Does the Premier League boast a more dashing figure than Michael Laudrup? With his tailored suits, chronograph timepiece and lustrous mane, the debonair Dane resembles a man who might well know James Bond on a social basis.
The new Swansea manager only enhanced his elegance this weekend when he patrolled the coaching area alongside West Ham’s sloppy Sam Allardyce. A contrast in styles akin to watching a Ferrari FF park beside a clapped-out Oldsmobile Cutlass.
Laudrup has his new charges playing a stylish form of football in his own crisp, white-shirted image. After dismantling QPR 5-0 in their season opener, the intelligent Swans buzzed around a bewildered West Ham, outpassing them 614 to 370 while handing out a 3-0 humbling.
In the past, Swansea's emphasis on mobility and kaleidoscopic passing had earned the team the cheeky moniker "the Welsh Barcelona." This week, its passing triangles were sufficiently poetic to receive plaudits from the real thing. "Como juega el Swansea... Madre mia," Cesc Fabregas tweeted. "I love the way Swansea plays... Respect."
Few foresaw this renewed sense of confidence emanating from Liberty Stadium. When previous manager Brendan Rodgers decamped for Liverpool in May, soon to be followed by young midfield anchor Joe Allen, the talent vacuum was filled by prophecies of doom. Saluting Rodgers as the man who had perfected Swansea’s fearless pass-and-move game (with which it had taken on all-comers upon its return to the top flight), many pundits suggested Swansea had lost an ideology as well as a manager. FourFourTwo magazine penciled Swansea in 20th place in their annual preview, and bookmakers damned Laudrup as the most likely Premier League coach to lose his job in the new season.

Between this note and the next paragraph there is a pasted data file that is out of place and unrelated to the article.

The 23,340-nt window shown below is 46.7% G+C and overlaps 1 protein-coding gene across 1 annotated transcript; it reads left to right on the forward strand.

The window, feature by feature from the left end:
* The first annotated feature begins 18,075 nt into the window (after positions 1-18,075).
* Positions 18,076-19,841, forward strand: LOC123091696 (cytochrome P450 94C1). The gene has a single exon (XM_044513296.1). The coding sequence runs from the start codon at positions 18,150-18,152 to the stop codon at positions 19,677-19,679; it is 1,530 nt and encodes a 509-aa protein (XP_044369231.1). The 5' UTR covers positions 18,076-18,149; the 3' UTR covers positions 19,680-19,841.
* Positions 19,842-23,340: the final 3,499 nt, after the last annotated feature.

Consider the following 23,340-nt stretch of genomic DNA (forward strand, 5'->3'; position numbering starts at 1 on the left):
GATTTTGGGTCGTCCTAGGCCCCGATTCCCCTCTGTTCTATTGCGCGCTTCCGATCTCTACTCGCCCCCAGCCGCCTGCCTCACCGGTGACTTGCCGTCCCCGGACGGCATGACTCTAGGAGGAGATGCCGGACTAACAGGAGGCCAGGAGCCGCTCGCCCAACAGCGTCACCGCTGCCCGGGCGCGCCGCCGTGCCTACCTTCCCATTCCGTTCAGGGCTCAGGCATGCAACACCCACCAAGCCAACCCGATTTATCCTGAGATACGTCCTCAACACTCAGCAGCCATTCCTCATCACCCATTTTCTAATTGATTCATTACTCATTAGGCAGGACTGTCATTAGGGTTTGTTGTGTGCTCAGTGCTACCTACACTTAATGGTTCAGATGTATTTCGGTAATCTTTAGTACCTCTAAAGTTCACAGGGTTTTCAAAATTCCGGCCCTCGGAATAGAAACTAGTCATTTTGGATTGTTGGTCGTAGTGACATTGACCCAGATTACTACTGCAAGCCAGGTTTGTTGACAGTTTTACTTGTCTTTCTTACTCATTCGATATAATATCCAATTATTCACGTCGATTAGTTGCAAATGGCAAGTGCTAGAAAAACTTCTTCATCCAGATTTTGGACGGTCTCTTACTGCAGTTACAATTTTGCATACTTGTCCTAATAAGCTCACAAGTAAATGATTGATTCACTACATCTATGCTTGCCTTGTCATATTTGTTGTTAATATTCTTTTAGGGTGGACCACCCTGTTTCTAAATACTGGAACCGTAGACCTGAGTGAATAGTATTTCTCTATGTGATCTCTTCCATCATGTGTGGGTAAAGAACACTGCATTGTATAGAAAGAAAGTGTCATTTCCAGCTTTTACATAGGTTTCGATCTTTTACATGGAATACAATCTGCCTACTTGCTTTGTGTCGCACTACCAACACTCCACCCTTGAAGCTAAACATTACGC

Admittedly, Laudrup, 48, had been an unexpected choice to fill the Swansea vacancy. His eclectic, itinerant coaching career, featuring fleeting stops at Getafe, Spartak Moscow and Mallorca, leaned toward the conventional wisdom that suggests great players do not always make the best managers. The likes of Maradona, Michel Platini and Glenn Hoddle had been scintillating athletic talents, yet often struggled to coach ordinary players whose ability skewed toward the human.
Laudrup’s greatness graced the 1990s. Few opponents could contain him as he flitted across the field with the singular aim of attacking the goal always at the front of his mind. The only footballer to win the Spanish league five times in a row while playing for archrivals Barcelona and Real Madrid, Laudrup garnered 104 international caps, leading the greatest team Denmark has ever fielded.
At Barcelona, he starred alongside Bulgarian menace Hristo Stoichkov on the vaunted "Dream Team." Manager Johan Cruyff was the mastermind and Laudrup was the player who best resembled the Dutch master with his close control, intelligent vision, precision passing and delight in finding teammates with a no-look flick off his right foot. Cruyff admired the way the Dane helmed his team, declaring, "When Michael plays like a dream, a magic illusion, determined to show his new team his extreme abilities, no one in the world comes anywhere near his level."